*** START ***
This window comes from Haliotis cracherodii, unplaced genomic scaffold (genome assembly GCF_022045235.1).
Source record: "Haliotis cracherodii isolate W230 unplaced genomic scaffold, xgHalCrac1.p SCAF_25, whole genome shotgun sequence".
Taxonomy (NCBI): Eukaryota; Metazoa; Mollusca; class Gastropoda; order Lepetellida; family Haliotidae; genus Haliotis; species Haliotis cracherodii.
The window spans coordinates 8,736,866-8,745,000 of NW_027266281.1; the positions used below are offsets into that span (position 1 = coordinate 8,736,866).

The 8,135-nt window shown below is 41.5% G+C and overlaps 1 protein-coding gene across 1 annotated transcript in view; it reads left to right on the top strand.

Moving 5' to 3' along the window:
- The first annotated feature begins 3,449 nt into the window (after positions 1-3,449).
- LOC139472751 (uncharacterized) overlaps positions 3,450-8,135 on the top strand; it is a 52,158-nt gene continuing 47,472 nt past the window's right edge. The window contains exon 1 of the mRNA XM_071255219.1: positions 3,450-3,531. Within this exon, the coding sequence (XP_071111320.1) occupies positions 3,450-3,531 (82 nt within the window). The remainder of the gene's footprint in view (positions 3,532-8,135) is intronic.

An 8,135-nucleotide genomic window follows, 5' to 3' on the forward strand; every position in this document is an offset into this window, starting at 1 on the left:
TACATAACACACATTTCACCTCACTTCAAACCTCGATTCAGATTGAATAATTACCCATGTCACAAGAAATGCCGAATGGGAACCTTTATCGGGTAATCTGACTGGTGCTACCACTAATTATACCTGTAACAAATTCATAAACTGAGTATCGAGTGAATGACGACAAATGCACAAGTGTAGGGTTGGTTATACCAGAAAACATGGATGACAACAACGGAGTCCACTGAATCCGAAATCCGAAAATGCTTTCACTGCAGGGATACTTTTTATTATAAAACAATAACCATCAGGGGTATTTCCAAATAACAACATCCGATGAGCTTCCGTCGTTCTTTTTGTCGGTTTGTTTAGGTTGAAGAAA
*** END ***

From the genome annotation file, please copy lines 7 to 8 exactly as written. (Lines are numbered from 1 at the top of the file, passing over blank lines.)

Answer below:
- The first annotated feature begins 3,449 nt into the window (after positions 1-3,449).
- LOC139472751 (uncharacterized) overlaps positions 3,450-8,135 on the top strand; it is a 52,158-nt gene continuing 47,472 nt past the window's right edge. The window contains exon 1 of the mRNA XM_071255219.1: positions 3,450-3,531. Within this exon, the coding sequence (XP_071111320.1) occupies positions 3,450-3,531 (82 nt within the window). The remainder of the gene's footprint in view (positions 3,532-8,135) is intronic.